Lifelong Education on Service Systems
Article: Lifelong education on service systems: a perspective for STEM learners
Jim Spohrer — formerly the Director of Almaden Services Research, and now the Director of IBM Global University Programs — updated me on his current thinking about a potential design for education on Smarter Planet Service Systems.
|Systems that move, store, harvest, process||Kindergarten||Transportation|
|1||Water and waste management|
|2||Food and global supply chain|
|3||Energy and energy grid|
|4||Information and communications technology (ICT) infrastructure|
|Systems that enable healthy, wealthy and wise people||5||Building and construction|
|6||Banking and finance|
|7||Retail and hospitality|
|9||Education (including universities)|
|Systems that govern||10||Government (cities)|
|11||Government (regions / states)|
|Higher education||Specific service systems|
|Professional life||Specific service systems|
Jim is following confirmation of the effectiveness of a Challenge-Based Learning approach by the New Media Consortium as “a strategy to engage kids in any class by giving them the opportunity to work on significant problems that have real-world implications”. I liked his ordering of systems into three levels:
- systems that move, store, harvest, process;
- systems that enable healthy, wealthy and wise people; and
- systems that govern.
These are ordered so that concrete systems would be studied in early grades. Kindergarten students — leaving the house regularly to experience walking, buses and cars — could appreciate understanding transportation systems. Grade 1 students growing up with the modern conveniences of running water and municipal sewage, could study water and waste management systems. Grade 2 students, old enough to help make their own lunches and shop at local markets, could learn about food and global supply chain systems. Grade 3 students experiencing simple electrical appliances (e.g. toasters, fans) could take a tour of an electrical plant (e.g. hydro-electric facility, or wind turbines) to learn about the energy and electric grid system. By Grade 4, 21st century students will have already become facile with mobile phones and personal computers on the Internet, so understanding information and communications technologies infrastructure systems should be easier than for their grandparents.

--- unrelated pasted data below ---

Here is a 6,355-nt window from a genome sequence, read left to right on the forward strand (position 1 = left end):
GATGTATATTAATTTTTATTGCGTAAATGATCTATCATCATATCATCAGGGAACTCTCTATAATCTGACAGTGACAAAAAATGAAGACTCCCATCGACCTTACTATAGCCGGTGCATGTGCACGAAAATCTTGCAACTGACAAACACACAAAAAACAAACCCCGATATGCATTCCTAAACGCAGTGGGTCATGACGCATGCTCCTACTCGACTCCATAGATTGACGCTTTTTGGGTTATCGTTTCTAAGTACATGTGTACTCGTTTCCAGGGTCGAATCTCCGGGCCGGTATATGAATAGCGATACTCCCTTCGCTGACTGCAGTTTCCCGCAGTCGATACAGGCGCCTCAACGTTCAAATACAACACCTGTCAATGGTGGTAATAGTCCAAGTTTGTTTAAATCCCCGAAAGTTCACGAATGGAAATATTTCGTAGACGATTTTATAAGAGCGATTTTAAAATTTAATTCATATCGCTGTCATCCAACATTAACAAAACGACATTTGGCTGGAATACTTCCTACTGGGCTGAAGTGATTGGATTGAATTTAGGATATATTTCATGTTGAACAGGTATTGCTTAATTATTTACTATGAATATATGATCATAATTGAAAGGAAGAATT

At the next level, learners would become more adept with the basic infrastructure of a modern society. Grade 5 students could understand how physical environments are built, in building and construction systems. Grade 6 students could visit to a local bank — and in large cities, the stock market — to appreciate banking and financial systems. Grade 7 students, developing into teens with interests in fashions and parties, could learn about retail and hospitality systems. By Grade 8, as an complement to physical education topics on puberty, visits to a hospital could serve as in introduction to healthcare systems. The beginning of high school at Grade 9 presents an opportunity to discuss education systems, including universities and colleges.
Secondary school positions learners to be active members of society. Government systems are relatively abstract. Learning about city government systems in Grade 10, about regional and state government systems in Grade 11, and about national government systems in Grade 12 gradually prepares the young as future citizens who not only draw on public services, but will also vote in elections.
In higher education and professional life — since the major growth in economies has been in the delivered form of services rather than products, and in end products of information rather than materials — knowledge development would largely be self-selected from specific service systems of interest (coinciding with higher paying jobs).